- Police Beat
- The Forecaster
HARPSWELL — Enter the basement of the Islands Community Church on Bailey Island any Wednesday afternoon between 1:30 and 3:30 p.m., and you will see a dozen or so women knitting – and telling stories and laughing and eating cookies prepared by one of the women’s husbands.
You will feel the energy these women have for being together and doing what they love to do: knit.
What you won’t know, until you start asking questions, is the extraordinary impact these weekly knitting sessions make on people who live on Bailey Island, in other parts of Maine and, even, in other corners of the world.
The Knit Wits began in 2007, when a few women who belonged to the Islands Community Church gathered to knit hats for Grace Street Ministry, which ministers to the homeless in Portland. The group has since grown to nearly 20 women, and the beneficiaries of their knitting efforts have expanded even more.
The output of these prolific knitters has been contributed, for example, to the Tedford Shelter, the Ronald McDonald House and the Barbara Bush Hospital. They’ve made chemo hats for cancer patients – one woman alone has made 100 chemo hats – and gloves and helmet liners for soldiers in Afghanistan.
In addition to donating knitted goods, the Knit Wits host an annual fall fair where they sell some of their creations, baked goods and other items. The fairs generate more than $1,500 annually, which is then given to people in need: those requiring assistance to pay heating bills, or families dealing with the consequences of a house fire.
The women vary in their skills levels and knitting interests. One has knitted for more than 70 years; another just began a year ago. What they share is a passion for getting together to create things that help others, for the camaraderie of these weekly sessions, and for the opportunity to help each other work through knitting problems.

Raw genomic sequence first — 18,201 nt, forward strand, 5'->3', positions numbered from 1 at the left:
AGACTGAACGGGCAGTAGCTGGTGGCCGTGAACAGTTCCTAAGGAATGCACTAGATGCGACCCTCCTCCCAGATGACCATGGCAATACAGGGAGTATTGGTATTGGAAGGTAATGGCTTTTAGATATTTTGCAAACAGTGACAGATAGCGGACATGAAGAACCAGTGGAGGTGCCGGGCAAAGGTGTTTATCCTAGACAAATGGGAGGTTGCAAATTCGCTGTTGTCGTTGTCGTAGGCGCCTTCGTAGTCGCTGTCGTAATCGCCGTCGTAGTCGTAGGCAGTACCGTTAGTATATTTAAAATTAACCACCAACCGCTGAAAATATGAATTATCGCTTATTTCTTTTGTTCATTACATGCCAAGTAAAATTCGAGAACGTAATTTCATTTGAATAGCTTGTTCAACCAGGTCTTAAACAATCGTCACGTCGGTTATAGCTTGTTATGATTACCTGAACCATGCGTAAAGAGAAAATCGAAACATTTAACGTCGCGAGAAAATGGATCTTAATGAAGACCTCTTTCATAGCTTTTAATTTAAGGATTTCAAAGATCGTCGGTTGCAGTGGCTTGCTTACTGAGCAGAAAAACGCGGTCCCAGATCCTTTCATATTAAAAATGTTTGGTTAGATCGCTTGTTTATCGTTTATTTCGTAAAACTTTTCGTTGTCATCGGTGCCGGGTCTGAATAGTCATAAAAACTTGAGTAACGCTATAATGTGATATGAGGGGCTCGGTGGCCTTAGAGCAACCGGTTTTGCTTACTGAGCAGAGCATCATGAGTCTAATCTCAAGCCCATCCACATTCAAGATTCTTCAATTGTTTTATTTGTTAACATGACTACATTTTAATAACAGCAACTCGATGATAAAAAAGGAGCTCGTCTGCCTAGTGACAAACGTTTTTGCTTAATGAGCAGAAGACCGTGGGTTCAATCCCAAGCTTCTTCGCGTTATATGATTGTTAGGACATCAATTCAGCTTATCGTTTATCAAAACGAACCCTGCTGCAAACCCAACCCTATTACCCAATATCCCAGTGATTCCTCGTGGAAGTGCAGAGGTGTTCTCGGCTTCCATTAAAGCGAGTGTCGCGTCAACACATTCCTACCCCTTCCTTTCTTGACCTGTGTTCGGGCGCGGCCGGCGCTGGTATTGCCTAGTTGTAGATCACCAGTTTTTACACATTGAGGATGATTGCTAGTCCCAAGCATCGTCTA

A few years ago, the women decided to knit prayer shawls, which could be given to people with illness or some other personal trial. The prayer shawls are first laid out on the altar at the Islands Community Church, so that members of the congregation can put their hands upon them in prayer. One of the members then delivers the shawl to its recipient.
Janet Foley knows the power of the prayer shawl through first-hand experience. While recovering from an automobile accident two years ago, she received a prayer shawl from a member of the Knit Wits.
“The shawl was so beautiful, so soothing,” she recalled. “Every stitching these ladies do is a blessing of love. I get weepy talking about it.”
Foley said she still curls up with the shawl around her at nights to watch television.
Brunswick resident Arden Debrun, another prayer shawl recipient, was facing a life-threatening surgery when he was given a shawl by Surrey Hardcastle, one of the Knit Wits founders.
“Arden took it with him to New Hampshire for the surgery; later he would take it with him everywhere he went. He’d even sleep with it,” Debrun’s wife, Connie, said. “It really touched our hearts, and it meant a lot to him.”
As to the future, the members of the Knit Wits know that they’ll continue to meet each week to knit and to discuss where to send their gifts of love. They joke that they might even create a Knit Wits calendar with knitting materials strategically placed on the knitter of the month.
One thing is certain: These dedicated knitters will meet every Wednesday at the Island Church to do what they love to do, lifting the lives of many many people in the process.
Marnie McFarland, right, and Ellen Schiilinglaw work with each other as other members of the Knit Wits work on their own projects at the Islands Community Church on Bailey Island.
A Knit Wits member holds a knitted lobster, which the group members make and donate to the Bailey Island church fair.
One in a series of profiles by Brunswick writer David Treadwell about people who quietly contribute to the quality of life in greater Portland. Do you know an Unsung Hero? Tell us: firstname.lastname@example.org.